After the Union and the shift of political power to England, the use of Scots was discouraged by many in authority and education, as was the notion of Scottishness itself. Many leading Scots of the period, such as David Hume, considered themselves Northern British rather than Scottish. They attempted to rid themselves of their Scots in a bid to establish standard English as the official language of the newly formed Union. Enthusiasm for this new Britishness waned over time, and the use of Scots as a literary language was revived by several prominent Scotsmen such as Robert Burns. There is no current institutionalised standard literary form. During the second half of the 20th century, enthusiasts developed regularised cross-dialect forms following historical orthographic conventions, but these have had a limited impact. In the written Scots language, local loyalties often prevail, and the written form usually contains some Standard English adapted to represent the local pronunciation. However, many Scots words (which do not appear in Standard English) are still used in everyday speech.

No education takes place through the medium of Scots, though English lessons may cover it superficially, which usually entails reading some Scots literature and observing local dialect. Much of the material used is often Standard English disguised as Scots, which has upset both proponents of Standard English and proponents of Scots alike. One example of the educational establishment's approach to Scots is "Write a poem in Scots. (It is important not to be worried about spelling in this – write as you hear the sounds in your head.)", whereas guidelines for English require teaching pupils to be "writing fluently and legibly with accurate spelling and punctuation." . On the one hand, this can be seen as revealing the institutionalised disregard for the idea of treating Scots as a language on a par with English. On the other hand, it can be seen as a teaching method to get around the fact that the pupils, the teachers, and the teachers' parents alike have been taught in school that Scots is 'bad spelling', and thus that pupils will self-censor any Scots that they do know. Scots can also be studied at university level. The educational system often fails to further the objective to produce people able to read, write, and speak Scots as an autonomous alternative to English, thus contributing to its perceived status by non-Scots speakers as a series of local dialects of English.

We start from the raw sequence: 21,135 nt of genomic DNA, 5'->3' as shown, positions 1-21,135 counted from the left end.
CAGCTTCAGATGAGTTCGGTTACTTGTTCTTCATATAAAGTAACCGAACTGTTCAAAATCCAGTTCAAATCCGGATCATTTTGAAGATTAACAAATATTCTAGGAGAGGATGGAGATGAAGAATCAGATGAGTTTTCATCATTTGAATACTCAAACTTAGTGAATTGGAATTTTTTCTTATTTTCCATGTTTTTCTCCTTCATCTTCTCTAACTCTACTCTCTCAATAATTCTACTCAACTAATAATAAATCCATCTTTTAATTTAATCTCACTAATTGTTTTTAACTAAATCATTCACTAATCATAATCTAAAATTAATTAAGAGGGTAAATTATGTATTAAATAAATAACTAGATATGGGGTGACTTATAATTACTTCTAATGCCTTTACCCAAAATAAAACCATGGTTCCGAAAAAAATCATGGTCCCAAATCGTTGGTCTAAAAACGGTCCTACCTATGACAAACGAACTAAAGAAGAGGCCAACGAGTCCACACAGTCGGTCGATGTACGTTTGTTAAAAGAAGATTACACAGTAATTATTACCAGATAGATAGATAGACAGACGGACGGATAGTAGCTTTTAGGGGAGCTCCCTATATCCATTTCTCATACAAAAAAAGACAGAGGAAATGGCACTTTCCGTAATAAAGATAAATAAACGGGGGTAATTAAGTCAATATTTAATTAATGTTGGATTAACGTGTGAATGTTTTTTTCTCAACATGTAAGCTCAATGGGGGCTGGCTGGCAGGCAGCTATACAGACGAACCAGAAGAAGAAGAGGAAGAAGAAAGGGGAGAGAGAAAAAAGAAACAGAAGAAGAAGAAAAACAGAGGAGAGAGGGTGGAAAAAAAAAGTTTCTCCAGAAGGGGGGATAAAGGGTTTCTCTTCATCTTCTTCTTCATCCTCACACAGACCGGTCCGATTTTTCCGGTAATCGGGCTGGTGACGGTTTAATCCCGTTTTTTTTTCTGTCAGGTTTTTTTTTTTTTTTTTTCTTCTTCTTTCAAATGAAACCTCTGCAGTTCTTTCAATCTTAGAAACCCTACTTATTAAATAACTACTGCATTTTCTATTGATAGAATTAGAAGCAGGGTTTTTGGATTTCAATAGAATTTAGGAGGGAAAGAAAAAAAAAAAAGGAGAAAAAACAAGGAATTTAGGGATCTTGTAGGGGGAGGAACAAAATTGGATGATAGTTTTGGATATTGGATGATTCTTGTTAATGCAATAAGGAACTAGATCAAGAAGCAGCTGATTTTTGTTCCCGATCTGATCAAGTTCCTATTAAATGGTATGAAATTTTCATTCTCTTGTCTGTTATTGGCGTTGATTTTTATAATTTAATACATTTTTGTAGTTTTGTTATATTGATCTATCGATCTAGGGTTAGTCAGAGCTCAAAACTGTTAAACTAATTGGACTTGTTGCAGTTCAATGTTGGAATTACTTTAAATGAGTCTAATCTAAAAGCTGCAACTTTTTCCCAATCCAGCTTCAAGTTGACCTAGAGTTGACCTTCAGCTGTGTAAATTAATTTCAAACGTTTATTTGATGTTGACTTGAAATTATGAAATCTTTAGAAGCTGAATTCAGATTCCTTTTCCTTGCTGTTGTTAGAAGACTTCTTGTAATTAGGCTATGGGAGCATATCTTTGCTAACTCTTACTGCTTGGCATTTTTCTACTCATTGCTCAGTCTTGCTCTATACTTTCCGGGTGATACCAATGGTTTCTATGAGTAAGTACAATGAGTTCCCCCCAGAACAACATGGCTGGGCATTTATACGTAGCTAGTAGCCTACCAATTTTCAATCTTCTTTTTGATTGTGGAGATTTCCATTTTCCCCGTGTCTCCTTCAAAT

The use of Scots in the media is scant and is usually reserved for niches where local dialect is deemed acceptable, e.g. comedy, Burns Night, or representations of traditions and times gone by. Serious use for news, encyclopaedias, documentaries, etc. rarely occurs in Scots, although the Scottish Parliament website offers some information on it. Attitudes towards Scots in the media vary widely, as may be seen by contrasting this sober official BBC Ulster article with this satirical H2G2 entry.

It is often held that, had Scotland remained independent, Scots would have remained and been regarded as a separate language from English. This has happened in Spain and Portugal, where two independent countries developed standardised languages, Portuguese originating from a common Galician-Portuguese language, which itself originated from a common Iberian Romance language shared with Castilian Spanish. On the other hand a situation similar to that of Swiss German and standard German might have occurred. Equally, the present situation might have occurred, where the social elites and the upwardly mobile adopted Standard English, causing institutional language shift. A model of language revival to which many enthusiasts aspire is that of the Catalan language in areas spanning parts of Spain, France, Andorra and Italy, particularly as regards the situation of Catalan in Catalonia.